Clinical trials are research studies that involve people. Most clinical trials to test new cancer treatments are done in a series of steps, called phases. If a new treatment is successful in one phase it moves to the next phase. Let's take a look at the three main phases of clinical trials. Phase 1 trials are small enrolling less than thirty patients. Phase 1 trials are designed to find a safe dose of the new treatment, determine how the treatment should be given, and learn how it affects the body. If a safe doses found the new treatment goes to phase 2 testing. More patients are enrolled, usually 100 or less. Phase 2 trials study have the treatment effects the body, and how the treatment works for a certain type of cancer. If a new treatment is found to be safe and have some benefit, it goes to phase 3. This is when many participants are needed, usually more than 100 and sometimes thousands. Phase 3 trials compared the new treatment with the current treatment to see which one is better. One thing is certain with any phase trial, by taking part you will help future patients by helping today's scientists learn more about cancer. For more information about clinical trials, including their possible risks and benefits for you go, to cancer.gov/clinicaltrials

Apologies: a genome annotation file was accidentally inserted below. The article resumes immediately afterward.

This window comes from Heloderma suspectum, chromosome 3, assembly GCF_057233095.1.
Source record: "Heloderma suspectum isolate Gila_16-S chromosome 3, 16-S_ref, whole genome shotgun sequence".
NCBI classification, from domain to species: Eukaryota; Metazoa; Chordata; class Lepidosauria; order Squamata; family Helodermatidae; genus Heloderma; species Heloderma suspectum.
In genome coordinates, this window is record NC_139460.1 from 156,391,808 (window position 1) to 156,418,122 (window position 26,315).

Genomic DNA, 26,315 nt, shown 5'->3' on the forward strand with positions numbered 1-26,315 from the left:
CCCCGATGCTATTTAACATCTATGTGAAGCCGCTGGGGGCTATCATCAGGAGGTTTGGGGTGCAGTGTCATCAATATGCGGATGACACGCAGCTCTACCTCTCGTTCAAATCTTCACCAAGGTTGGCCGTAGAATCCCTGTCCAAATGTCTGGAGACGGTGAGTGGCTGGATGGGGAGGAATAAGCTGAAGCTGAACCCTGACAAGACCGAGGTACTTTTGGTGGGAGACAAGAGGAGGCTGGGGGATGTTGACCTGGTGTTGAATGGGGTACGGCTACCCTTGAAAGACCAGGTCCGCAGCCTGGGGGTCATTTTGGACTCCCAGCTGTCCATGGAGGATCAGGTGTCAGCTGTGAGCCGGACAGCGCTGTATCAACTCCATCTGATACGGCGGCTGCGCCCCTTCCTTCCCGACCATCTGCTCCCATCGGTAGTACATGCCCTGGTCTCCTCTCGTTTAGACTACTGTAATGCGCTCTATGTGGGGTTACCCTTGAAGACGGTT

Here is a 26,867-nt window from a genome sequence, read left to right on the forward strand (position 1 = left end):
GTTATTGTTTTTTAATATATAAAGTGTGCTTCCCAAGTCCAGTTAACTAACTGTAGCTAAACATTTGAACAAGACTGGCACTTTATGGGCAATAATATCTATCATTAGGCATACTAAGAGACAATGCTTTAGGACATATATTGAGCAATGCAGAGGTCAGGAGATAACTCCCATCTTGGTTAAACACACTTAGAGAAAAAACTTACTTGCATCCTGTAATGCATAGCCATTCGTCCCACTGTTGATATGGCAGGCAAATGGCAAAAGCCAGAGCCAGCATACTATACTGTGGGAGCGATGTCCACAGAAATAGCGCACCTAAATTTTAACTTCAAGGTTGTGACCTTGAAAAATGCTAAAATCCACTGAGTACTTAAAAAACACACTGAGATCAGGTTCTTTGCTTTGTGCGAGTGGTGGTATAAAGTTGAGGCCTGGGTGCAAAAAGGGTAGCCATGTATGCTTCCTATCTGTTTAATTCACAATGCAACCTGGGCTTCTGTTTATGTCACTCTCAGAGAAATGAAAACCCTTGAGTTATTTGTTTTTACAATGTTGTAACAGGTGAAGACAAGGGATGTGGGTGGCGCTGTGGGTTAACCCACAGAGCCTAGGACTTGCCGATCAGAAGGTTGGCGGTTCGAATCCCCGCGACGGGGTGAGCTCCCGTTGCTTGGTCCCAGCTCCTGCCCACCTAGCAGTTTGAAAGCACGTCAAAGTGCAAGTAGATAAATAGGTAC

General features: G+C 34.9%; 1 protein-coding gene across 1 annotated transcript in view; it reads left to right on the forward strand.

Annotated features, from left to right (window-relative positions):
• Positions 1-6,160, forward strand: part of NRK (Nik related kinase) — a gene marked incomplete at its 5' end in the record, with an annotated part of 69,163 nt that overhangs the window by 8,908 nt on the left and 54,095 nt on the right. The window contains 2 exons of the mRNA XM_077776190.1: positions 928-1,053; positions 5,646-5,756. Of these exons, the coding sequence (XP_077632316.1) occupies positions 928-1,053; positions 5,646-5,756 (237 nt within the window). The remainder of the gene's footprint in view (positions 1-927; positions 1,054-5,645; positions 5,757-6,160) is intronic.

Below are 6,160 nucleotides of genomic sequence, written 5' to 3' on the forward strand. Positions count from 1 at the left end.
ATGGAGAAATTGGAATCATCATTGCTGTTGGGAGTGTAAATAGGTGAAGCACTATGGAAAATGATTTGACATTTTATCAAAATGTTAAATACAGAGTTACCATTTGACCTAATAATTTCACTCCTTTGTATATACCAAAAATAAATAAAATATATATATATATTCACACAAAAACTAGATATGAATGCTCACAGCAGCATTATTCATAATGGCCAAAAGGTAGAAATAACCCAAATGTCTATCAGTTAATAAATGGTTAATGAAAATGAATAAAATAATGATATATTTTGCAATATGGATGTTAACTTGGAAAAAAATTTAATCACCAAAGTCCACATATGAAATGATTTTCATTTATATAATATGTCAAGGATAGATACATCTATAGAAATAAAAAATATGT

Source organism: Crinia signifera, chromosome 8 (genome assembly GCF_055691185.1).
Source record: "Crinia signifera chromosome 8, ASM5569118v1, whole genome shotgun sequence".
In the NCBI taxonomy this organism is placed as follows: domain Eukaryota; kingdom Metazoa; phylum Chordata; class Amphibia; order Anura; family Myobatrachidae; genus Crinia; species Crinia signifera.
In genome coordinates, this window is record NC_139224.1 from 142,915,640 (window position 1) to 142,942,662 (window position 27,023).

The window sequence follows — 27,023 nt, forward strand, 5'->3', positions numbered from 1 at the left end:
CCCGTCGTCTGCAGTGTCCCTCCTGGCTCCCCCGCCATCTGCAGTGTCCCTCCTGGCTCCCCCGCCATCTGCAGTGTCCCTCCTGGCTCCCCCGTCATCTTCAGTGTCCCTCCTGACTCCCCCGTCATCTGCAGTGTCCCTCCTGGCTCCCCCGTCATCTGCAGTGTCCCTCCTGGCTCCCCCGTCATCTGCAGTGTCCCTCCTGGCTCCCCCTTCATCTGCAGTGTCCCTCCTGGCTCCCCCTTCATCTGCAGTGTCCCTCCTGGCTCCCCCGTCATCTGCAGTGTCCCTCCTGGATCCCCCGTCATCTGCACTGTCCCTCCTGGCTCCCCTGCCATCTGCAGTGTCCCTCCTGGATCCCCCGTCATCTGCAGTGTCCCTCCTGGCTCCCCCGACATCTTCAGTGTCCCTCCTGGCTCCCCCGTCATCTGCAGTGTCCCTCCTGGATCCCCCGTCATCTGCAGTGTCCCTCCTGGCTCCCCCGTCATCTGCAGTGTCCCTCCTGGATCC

What are antibody-drug conjugates and how do they work against cancer?A challenge of cancer treatment is doing our best to ensure that the benefits a medicine brings outweigh the burden of unwanted side effects. Chemotherapy, for example, is a powerful treatment that kills cancer cells, but it damages healthy cells too, leading to side effects like hair loss and tiredness. Monoclonal antibodies are also used to treat cancer and are capable of a more targeted attack on tumour cells.